It’s sunny in Brooklyn, so Angélique Kidjo is in good spirits on this June morning. She sat down at her computer, humming “Tutti frutti, aw rooty,” Little Richard’s famous refrain. “I’m carried away by his energy,” she says, with a smile that will never leave her for long during the videoconference interview.
Spruce, authentic, generous, Angélique Kidjo has always distinguished herself by her energy, too. We can easily guess that this is the kind of person who does not stay in place. “I could spend my life on tour and that would be fine with me,” confirms the Beninese diva, who will perform the opening concert of the Festival international Nuits d’Afrique on Wednesday at the MTelus.
“Every time I come [to Montreal], I have fun, I eat well and I am in good hands. I feel at home, what, she says. And Nuits d’Afrique is, I think, a reminder that all music comes from Africa. We have to realize that. I listen to Little Richard and it’s all there: he comes from the blues and the blues comes from Africa. »
Bringing to light the sprawling influence of African rhythms and music has been Angélique Kidjo’s mission for many years. A quest that was embodied in particular by her trilogy composed of the albums Orémie, Black Ivory Soul and Oyaya!, where she mixed her African roots respectively with black American music, that of Brazil and the Caribbean.
His curiosity is clearly displayed throughout his discography. She sang with dozens of other artists, including Nigerian star Yemi Alade (also on Nuits d’Afrique, July 19), Tina Turner and Frenchman Christophe Maé, covered as much Hendrix as the Talking Heads, reinvented the standard Summertime and even Ravel’s Boléro. Angélique Kidjo does not snub anything or anyone.
“I grew up surrounded by music from all over the world. So when I got into doing it, I wondered how I could give back some of what I’d received and nurtured my art,” she says, explaining the consistency of collaborations throughout. of her career.
Angélique Kidjo, who has just received the Polar prize for all of her work and her social commitment (she notably supports education and entrepreneurship programs for women), had already made a name for herself in Benin when she flew to France in the early 1980s. She knew she would have to start over at the bottom, but was surprised by the gap between the two countries.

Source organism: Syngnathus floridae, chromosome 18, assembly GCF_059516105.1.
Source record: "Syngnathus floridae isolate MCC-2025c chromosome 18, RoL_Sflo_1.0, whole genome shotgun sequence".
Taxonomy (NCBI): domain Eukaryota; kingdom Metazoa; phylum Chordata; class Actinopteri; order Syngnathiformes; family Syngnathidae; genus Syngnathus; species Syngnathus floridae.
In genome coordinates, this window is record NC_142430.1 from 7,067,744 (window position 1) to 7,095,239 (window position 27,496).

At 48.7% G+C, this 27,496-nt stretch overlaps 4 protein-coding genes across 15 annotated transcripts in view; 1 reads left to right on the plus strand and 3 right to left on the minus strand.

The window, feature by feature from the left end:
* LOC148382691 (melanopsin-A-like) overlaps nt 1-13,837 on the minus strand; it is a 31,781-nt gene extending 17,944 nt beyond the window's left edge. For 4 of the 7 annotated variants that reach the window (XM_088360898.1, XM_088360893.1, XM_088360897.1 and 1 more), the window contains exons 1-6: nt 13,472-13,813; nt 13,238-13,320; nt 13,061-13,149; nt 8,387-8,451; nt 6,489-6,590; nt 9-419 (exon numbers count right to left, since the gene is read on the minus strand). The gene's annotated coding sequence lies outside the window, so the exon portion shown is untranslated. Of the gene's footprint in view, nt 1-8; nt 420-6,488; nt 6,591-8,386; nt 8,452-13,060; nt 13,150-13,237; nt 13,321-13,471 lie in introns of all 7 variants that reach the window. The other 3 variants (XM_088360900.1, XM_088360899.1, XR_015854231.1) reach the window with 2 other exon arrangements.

Although she found herself in Paris along with people like Salif Keita and Manu Dibango, at a time when the French capital was becoming the epicenter of what was then called “world music”, the ears of the Beninese singer turned instead to French-speaking culture. “I discovered Jacques Higelin, Bashung, Plamondon, Maxime Le Forestier, she lists. I was kind of a music junkie. I listened to everything I didn’t know. »
This period has nourished her enormously. “It also made me realize that music is the only art form that can speak to people from all walks of life and can address all topics, all themes, without violence,” he adds. -She.
Angélique Kidjo has spent part of her life in Brooklyn, New York, for many years. What does the United States bring him? A freedom that she did not spontaneously feel in France. “I don’t have a colonial history with the United States. I immediately felt that I was no longer the African on duty, she explains. The dynamic was immediately completely different, because I no longer had to justify anything in relation to my identity.
“I moved here because I no longer had to justify my musical desires, I could work with directors from various backgrounds who were curious to understand my approach,” she explains. And you can hear it: since living in Brooklyn, her music, which already ignored borders, embraces the planet with even more generosity. With the same contagious energy that she appreciates in Little Richard.
There is rarely music from the Comoros, an archipelago located between Madagascar and northern Mozambique, at Nuits d’Afrique. The Eliasse trio make “zangoma” rock, which, to Western ears, sounds like bluesy rock carried by rhythms that often have nothing binary about them.
Inspired by the bossa-nova and samba of her native Brazil, Bianca Rocha creates a Musica Popular Brasileira (MPB) with jazzy accents. Her delicate singing, in Portuguese and sometimes in French, floats on soft but dancing guitars and inventive basses. Bianca Rocha will receive a special guest, Flavia Nascimento, who lives in Quebec.
Bamako, the first album by Canadian-Hungarian Sophie Lukacs, is a curious mix: the singing is folk, but instead of the guitar, it’s above all the kora, an instrument that she notably studied with Toumani Diabaté, that we hear. An intriguing marriage of traditions.